Fire officials said Grizzly Flats, with about 1,200 residents, was heavily affected by the Caldor Fire, though they did not share details on the extent of the devastation at Tuesday’s briefing and said they were still assessing the damage.

Images and videos shared on social media show hazy, orange-hued skies shrouded in smoke as far as the Lake Tahoe area, more than an hour’s drive from Grizzly Flats. The National Weather Service in Reno, Nev., shared a clip of darkened skies on Tuesday, “all due to the Caldor Fire.”

Rita Damron normally works in an office about a half-hour away from her home in Pollock Pines in El Dorado County, near the northwestern perimeter of the fire, but she said she had a gut feeling Tuesday that she should work from home.

At 6 a.m., she looked out her window and saw smoke. Two hours later, the plumes had quadrupled in size, she said.

Damron and her boyfriend began packing for themselves, their two dogs and their cat. They left soon after getting an initial text warning residents to prepare for an evacuation. Traffic was backed up as neighbors piled into their vehicles and headed toward the freeway, plumes of smoke filling the sky above them.

“Every which way you looked, people were outside, loading up their cars,” Damron said, describing neighbors stopping to help one another load up everything from bags to horses. “As terrifying as it was, it was nice to see how the little community could come together.”

Kylee Campbell moved five years ago to Grizzly Flats, where homes were close together and many people lived within walking distance of the pine-filled Eldorado National Forest. Amenities were scarce, making the area relatively affordable.

Campbell, 59, said she and her husband got an evacuation warning Monday evening. Disturbed by the urgent tone of the police radio chatter, the couple decided to leave immediately.

The air was smoky as they packed family photos, their favorite clothes and their valuables. As their neighbors fled town, an orange glow emanated from the forest, the sound of trees exploding rang out and police circled, urging residents to leave.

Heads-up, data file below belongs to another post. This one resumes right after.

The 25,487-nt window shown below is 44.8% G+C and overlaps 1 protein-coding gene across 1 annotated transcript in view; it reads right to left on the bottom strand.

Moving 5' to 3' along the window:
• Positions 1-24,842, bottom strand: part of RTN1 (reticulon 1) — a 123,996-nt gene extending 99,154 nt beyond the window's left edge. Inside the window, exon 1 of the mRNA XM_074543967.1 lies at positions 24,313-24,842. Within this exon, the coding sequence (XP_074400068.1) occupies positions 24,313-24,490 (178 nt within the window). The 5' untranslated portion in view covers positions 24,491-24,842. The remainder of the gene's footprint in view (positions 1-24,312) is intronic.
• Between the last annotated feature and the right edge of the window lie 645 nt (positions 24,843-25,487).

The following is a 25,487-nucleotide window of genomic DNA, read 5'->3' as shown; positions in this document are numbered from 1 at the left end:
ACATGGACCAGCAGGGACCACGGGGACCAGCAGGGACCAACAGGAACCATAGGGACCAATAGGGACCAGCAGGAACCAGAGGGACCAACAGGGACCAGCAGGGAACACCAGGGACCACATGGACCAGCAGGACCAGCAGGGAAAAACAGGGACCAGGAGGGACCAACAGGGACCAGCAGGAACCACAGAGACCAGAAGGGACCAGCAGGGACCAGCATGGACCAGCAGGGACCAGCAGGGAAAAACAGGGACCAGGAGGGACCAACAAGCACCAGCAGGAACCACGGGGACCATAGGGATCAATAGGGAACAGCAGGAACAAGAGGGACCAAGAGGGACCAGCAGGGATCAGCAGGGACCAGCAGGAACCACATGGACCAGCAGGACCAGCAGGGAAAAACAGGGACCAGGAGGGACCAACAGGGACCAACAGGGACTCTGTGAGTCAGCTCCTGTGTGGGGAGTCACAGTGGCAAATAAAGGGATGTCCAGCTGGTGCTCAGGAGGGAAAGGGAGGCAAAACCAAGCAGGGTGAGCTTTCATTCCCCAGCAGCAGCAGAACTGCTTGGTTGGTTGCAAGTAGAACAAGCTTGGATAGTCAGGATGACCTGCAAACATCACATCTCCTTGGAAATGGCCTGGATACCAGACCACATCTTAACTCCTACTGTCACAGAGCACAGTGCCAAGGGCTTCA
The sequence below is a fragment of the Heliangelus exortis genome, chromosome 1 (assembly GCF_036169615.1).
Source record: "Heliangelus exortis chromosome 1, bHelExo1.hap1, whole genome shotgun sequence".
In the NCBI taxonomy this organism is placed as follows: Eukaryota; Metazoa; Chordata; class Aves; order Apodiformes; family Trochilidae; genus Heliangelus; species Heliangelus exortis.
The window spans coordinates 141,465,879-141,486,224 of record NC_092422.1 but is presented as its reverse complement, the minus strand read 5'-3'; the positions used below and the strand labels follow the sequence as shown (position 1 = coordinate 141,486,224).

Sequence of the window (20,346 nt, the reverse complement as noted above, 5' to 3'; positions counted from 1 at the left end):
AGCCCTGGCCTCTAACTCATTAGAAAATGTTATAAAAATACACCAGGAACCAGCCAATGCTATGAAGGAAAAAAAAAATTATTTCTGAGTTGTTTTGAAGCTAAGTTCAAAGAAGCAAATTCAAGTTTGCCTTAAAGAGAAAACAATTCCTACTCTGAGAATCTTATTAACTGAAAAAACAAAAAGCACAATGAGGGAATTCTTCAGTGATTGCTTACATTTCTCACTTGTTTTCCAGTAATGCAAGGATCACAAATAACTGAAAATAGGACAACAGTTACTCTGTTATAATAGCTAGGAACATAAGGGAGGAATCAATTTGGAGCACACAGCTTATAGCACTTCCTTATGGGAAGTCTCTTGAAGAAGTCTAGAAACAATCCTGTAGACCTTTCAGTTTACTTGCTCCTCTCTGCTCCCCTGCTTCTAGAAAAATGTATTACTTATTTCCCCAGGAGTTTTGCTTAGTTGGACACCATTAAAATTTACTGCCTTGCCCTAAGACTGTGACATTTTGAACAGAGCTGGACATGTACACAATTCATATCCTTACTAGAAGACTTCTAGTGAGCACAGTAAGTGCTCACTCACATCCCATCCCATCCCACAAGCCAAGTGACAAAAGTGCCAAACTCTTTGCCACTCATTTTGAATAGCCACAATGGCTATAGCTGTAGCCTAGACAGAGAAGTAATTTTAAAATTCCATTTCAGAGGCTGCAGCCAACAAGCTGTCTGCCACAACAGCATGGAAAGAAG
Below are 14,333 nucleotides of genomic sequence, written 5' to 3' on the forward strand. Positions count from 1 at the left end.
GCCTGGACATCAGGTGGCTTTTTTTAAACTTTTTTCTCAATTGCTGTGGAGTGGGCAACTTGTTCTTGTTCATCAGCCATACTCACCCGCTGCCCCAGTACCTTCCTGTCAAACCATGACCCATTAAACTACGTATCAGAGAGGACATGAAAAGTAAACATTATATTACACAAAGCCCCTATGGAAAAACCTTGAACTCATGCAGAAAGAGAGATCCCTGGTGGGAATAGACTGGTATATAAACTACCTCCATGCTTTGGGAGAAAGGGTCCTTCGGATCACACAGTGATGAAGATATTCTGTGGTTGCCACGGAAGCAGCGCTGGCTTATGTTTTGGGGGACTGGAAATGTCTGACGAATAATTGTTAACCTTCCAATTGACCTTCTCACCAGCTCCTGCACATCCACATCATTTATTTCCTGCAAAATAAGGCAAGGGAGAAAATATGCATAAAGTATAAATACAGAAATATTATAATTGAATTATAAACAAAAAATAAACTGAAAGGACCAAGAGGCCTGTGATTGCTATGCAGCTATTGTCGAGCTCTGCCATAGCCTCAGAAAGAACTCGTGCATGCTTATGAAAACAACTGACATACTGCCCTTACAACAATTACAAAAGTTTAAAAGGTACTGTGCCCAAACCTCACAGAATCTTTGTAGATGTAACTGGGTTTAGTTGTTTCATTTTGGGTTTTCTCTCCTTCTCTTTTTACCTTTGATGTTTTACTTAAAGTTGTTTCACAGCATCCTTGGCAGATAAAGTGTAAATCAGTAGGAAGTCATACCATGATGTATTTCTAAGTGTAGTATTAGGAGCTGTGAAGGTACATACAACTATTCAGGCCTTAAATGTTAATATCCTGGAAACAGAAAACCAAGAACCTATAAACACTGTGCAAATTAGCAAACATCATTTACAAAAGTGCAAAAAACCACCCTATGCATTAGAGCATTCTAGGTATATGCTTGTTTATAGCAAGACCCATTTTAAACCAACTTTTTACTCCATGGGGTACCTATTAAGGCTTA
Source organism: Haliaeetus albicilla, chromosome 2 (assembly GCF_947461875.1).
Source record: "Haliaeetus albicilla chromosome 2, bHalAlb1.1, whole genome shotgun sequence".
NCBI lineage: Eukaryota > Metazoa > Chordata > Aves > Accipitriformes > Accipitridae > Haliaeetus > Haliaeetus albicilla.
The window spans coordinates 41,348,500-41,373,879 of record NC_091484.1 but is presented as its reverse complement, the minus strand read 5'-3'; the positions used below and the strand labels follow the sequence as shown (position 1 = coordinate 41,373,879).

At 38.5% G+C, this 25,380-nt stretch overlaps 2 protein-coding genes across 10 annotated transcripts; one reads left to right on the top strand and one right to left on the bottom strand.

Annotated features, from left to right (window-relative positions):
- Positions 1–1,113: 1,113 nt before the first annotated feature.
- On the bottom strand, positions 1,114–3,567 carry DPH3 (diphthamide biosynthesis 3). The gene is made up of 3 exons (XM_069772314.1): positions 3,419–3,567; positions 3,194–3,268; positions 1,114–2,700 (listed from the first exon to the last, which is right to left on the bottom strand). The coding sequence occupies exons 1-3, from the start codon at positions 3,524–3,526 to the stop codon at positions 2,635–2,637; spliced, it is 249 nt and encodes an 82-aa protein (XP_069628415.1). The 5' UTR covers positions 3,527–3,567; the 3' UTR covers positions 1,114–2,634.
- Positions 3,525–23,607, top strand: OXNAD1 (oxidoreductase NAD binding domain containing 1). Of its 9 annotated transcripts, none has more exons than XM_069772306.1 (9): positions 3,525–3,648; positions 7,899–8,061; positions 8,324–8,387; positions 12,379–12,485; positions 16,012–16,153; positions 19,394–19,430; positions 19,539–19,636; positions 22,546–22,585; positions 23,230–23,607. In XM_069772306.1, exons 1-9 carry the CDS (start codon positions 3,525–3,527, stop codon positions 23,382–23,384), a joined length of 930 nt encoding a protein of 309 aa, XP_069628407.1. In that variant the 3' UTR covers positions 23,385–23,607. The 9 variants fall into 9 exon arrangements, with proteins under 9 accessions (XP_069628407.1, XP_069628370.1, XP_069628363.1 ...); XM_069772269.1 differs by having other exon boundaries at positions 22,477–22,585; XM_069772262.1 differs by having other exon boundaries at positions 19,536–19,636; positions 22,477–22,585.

“There were embers that were like eight inches long going over into our pine trees that were in the front yard,” Campbell said. “And that’s when I knew and was like, ‘Let’s go now.’ ”

At least two Caldor Fire-related injuries had been reported as of Tuesday afternoon. One person was transported from the Grizzly Flats area by air ambulance with serious injuries, according to Cal Fire. A second severely injured person also was brought to a hospital.

The Caldor Fire and other blazes in Northern California over the past month have repeatedly surpassed officials’ expectations, Marsolais said.

“Every time a fire broke, it outpaced our models two to one,” he said. “And so we’re seeing that again here.”

California Gov. Gavin Newsom (D) on Tuesday declared a state of emergency for El Dorado County because of the Caldor Fire. The governor also said the state had secured federal assistance to support the response to the fast-growing blaze.

The Caldor Fire also forced the emergency closure of the Eldorado National Forest, which will remain in effect through the end of September.

In a Tuesday evening update, fire officials wrote that there was “unprecedented fire behavior and growth” and that conditions forced crews to shift from creating fire-control lines to evacuating residents and protecting buildings.

Red-flag warnings noting high fire danger are in effect for swaths of the West, including parts of Northern California. A Cal Fire update noted that a red-flag warning for the Caldor Fire area was in effect through Wednesday evening because of concerning winds, combined with low humidity and extremely dry vegetation.

The blaze had grown so fast, officials said at a briefing, that they did not have a map of the fire zone available to share.

Damron and her boyfriend have been trying to decipher information online to figure out what might have happened to their home.

“We’re still in a waiting game, in a holding pattern,” she said. “We don’t know when we’ll get back or if our house has been affected.”

Read more: